Phase 1. Six Months: Planning and designing the proposal in detail, and presenting it to interested agencies for discussion, approval, and support. During this phase, the Board of Trustees will be settled upon.
Phase 2. Three months: Financing, incorporation, and organizing phase. Offices opened.
Phase 3. Five months:
A. Contracting for administration, survey, publication, and film production.
B. Organizing and conducting a training school for the employment of motion pictures in social surveys. Crews would be selected and trained here for the actual work of the project.
Phase 4. Four months: Pilot studies.
Phase 5. Six months: Field work. In the critical phase, the bulk of material for the whole project would be gathered in a national film and questionnaire personal interview of a sample of Americans.
Phase 6. One year: Analysis of materials by a battery of new techniques employing the computer and other instruments. Preparation of reports of scientific findings. Preparation of educational displays, and other educational materials.
Phase 7. One Year: Publication of scientific reports. Publication and display of materials. Planning of new projects.
Total time elapsed from date of this memorandum: Four Years,
Estimated costs of The American Image Project: (to be recalculated precisely in Phase 1.)
Phase 1. Original planning and designing: Consulting time, travel, secretarial, other: $7,000, absorbed by sponsors and interested agencies.
Phase 2. Financing, incorporating, organizing: Consultants, legal fees, leases, travel, communications, reports, conferences, officer equipment: $29,000 to be paid by interested support agencies.
Phase 3. Administration, planning, contracting, training school:
A. Contracting $ 8,000
B. Initial payment to contractors 60,000
C. Central Staff 50,000
D. Administrative contractor 30,000
E. Training School (100 students,
subsistence, travel to school,
faculty, administration, equipment,
one month) 120,000
Total Cost of Phase 3 $ 258,000
Phase 4. Pilot Studies:
A. Central staff $ 70,000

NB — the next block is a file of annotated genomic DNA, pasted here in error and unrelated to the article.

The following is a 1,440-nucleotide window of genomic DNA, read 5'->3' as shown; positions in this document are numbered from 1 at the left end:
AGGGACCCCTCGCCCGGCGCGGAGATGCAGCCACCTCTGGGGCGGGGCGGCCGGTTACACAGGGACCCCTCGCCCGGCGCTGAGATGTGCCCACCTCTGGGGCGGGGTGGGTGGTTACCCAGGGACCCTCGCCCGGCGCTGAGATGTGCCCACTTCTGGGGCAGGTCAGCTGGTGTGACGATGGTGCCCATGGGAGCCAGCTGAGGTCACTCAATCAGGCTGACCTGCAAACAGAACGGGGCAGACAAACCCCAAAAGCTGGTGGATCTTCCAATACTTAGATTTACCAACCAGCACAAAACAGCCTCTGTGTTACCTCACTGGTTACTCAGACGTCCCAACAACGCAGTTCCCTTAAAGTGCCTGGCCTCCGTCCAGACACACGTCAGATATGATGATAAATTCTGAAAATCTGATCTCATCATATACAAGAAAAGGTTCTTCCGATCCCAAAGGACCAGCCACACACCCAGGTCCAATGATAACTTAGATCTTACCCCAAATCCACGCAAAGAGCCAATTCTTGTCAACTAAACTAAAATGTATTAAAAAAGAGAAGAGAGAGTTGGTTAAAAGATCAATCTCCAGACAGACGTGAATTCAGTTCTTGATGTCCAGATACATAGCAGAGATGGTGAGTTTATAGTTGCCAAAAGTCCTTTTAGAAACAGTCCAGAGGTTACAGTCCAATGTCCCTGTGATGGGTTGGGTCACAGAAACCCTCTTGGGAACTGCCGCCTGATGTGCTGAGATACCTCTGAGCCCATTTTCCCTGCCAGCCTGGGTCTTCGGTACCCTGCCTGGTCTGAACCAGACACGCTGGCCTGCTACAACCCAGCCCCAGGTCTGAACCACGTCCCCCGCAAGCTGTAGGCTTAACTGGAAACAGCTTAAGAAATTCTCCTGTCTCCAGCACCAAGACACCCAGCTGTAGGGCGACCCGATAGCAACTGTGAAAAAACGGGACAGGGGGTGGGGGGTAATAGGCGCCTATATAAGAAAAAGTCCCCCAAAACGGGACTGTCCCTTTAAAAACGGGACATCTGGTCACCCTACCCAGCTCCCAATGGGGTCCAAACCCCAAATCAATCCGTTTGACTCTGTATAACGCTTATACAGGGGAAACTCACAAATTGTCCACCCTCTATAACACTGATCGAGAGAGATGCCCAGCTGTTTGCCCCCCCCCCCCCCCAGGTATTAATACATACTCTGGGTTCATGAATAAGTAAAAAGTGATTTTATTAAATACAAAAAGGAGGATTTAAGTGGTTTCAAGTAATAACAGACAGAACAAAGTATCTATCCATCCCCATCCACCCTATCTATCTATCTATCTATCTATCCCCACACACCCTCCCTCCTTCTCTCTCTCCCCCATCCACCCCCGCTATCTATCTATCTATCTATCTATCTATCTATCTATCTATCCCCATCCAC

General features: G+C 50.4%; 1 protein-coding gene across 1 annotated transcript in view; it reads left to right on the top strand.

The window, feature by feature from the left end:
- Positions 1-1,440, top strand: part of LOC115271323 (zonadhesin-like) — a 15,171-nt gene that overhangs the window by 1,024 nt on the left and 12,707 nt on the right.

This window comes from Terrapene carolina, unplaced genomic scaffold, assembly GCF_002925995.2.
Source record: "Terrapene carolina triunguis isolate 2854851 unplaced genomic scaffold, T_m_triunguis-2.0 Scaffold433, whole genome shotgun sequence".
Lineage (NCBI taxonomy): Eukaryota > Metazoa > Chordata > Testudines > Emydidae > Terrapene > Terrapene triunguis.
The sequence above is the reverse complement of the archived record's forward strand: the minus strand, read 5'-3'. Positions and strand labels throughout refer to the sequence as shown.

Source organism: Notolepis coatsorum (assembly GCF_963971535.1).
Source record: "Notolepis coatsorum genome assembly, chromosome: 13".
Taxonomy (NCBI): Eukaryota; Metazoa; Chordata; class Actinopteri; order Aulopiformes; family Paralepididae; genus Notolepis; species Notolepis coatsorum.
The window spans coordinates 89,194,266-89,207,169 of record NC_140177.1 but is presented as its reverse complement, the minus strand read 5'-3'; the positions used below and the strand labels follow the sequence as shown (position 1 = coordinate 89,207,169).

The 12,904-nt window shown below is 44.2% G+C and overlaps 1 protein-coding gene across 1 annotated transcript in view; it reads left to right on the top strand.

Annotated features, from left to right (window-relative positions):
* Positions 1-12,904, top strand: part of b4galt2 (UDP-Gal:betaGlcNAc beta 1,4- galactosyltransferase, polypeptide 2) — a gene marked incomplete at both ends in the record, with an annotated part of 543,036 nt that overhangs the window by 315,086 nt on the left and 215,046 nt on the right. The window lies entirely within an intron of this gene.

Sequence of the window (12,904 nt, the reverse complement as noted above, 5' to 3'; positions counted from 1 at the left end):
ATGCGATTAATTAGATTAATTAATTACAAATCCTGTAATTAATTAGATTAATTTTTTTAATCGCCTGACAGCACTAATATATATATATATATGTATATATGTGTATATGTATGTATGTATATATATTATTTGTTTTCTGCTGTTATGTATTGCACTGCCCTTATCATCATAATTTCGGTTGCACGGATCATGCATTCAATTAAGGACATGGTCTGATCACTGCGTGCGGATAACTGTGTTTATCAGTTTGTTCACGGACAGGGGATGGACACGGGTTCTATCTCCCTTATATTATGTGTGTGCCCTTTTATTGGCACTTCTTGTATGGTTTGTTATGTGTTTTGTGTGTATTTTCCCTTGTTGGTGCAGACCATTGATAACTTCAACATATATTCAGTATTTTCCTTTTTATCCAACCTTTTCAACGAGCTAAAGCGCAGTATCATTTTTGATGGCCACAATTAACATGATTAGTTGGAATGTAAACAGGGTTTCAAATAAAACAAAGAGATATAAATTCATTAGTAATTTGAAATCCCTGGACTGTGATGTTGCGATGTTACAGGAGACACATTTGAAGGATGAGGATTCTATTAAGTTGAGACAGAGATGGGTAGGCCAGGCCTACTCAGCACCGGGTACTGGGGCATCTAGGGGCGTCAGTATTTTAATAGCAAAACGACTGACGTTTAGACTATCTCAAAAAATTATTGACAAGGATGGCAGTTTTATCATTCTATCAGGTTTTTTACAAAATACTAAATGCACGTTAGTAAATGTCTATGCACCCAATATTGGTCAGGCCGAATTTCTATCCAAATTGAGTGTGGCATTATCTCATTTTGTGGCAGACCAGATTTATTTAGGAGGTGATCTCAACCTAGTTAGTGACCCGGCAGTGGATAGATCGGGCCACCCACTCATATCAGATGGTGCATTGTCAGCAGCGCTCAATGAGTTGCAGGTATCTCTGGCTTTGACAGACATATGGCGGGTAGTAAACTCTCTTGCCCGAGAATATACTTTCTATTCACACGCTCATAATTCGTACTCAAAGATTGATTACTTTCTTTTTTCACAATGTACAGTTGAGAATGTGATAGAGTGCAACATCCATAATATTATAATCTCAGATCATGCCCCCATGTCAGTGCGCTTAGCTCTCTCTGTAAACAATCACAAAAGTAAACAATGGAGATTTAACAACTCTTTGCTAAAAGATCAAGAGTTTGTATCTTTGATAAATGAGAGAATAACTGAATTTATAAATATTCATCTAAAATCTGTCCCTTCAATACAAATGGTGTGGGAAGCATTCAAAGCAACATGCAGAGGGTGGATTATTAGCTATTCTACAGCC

B. Survey contractor 40,000
C. Film contractor 20,000
D. Administrative contractor 20,000
Total Cost of Phase 4 $ 150,000
Phase 5. Field Work:
A. Central Staff $ 80,000
B. Survey contractor 100,000
C. Film contractor 400,000
D. Administrative contractor 40,000
E. Reports and publications
Total Cost of Phase 5 $ 640,000
Phase 6. Analysis and preparation of reports and materials:
A. Central staff $ 200,000
B. Survey contractor 100,000
C. Film contractor 250,000
D. Administrative contractor 80,000
E. Reports, Publications and
Displays contractor 175,000
Total Cost of Phase 6 $ 805,000
Phase 7. Publications, Storage, and Display
A. Central staff $ 400,000
B. Survey contractor 100,000
C. Film contractor 150,000
D. Administrative contractor 60,000
E. Reports, Publications and
Displays contractor 225,000
Total Cost of Phase 7 $ 885,000
Total cost of The American Image Project over four years:
In embarking upon a project of such extent, the sponsors are convinced of the importance of a number of propositions concerning American society, the principles of social science, and the needs of American education. these propositions underlie the far-flung operations that are contemplated and justify the heavy investment of national talents and funds. They are stated as follows:
1. The social crisis in America today calls urgently for a re-creation of an "American Image" based upon the realities and aspirations of Americans as they are.
2. Never before has a true census in depth of the American people in their full variety and life settings been accomplished. Statistics of the census type and survey data in most instances skim the surface of the truths about the people.
3. Many Americans suffer from stereotypes about their fellow citizens, most of which beliefs are harmful to social solidarity and block freedom of opportunity and equal dignity for all.
4. Many Americans hold mistaken beliefs about themselves and their place in the country, suffering from low estimates of themselves, and resulting feelings of inferiority and insecurity.
5. A full and sympathetic vision of oneself and others as parts of the communities of the land will constitute and can be used to aid in a form of mental health therapy, especially in problems of schizophrenia, alienation, aggressiveness, and related areas.